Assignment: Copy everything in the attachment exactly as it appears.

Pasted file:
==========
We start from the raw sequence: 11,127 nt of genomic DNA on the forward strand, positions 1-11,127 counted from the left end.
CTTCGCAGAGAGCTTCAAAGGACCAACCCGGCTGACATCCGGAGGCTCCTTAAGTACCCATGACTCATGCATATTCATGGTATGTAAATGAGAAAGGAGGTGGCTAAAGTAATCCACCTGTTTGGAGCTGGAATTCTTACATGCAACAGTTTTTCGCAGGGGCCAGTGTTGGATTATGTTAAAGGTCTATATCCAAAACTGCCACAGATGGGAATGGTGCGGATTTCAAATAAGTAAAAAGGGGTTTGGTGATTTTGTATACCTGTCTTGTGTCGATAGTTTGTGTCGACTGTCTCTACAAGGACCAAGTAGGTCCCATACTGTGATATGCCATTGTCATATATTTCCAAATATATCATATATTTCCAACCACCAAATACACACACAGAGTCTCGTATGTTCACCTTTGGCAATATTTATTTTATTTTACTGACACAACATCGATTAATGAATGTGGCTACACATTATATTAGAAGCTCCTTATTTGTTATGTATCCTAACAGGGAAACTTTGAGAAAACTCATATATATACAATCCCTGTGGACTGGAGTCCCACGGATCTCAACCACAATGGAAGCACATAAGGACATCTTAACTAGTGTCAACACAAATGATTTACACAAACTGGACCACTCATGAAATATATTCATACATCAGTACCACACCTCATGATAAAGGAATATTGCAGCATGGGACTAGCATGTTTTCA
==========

We start from the raw sequence: 11,127 nt of genomic DNA on the forward strand, positions 1-11,127 counted from the left end.
CTTCGCAGAGAGCTTCAAAGGACCAACCCGGCTGACATCCGGAGGCTCCTTAAGTACCCATGACTCATGCATATTCATGGTATGTAAATGAGAAAGGAGGTGGCTAAAGTAATCCACCTGTTTGGAGCTGGAATTCTTACATGCAACAGTTTTTCGCAGGGGCCAGTGTTGGATTATGTTAAAGGTCTATATCCAAAACTGCCACAGATGGGAATGGTGCGGATTTCAAATAAGTAAAAAGGGGTTTGGTGATTTTGTATACCTGTCTTGTGTCGATAGTTTGTGTCGACTGTCTCTACAAGGACCAAGTAGGTCCCATACTGTGATATGCCATTGTCATATATTTCCAAATATATCATATATTTCCAACCACCAAATACACACACAGAGTCTCGTATGTTCACCTTTGGCAATATTTATTTTATTTTACTGACACAACATCGATTAATGAATGTGGCTACACATTATATTAGAAGCTCCTTATTTGTTATGTATCCTAACAGGGAAACTTTGAGAAAACTCATATATATACAATCCCTGTGGACTGGAGTCCCACGGATCTCAACCACAATGGAAGCACATAAGGACATCTTAACTAGTGTCAACACAAATGATTTACACAAACTGGACCACTCATGAAATATATTCATACATCAGTACCACACCTCATGATAAAGGAATATTGCAGCATGGGACTAGCATGTTTTCA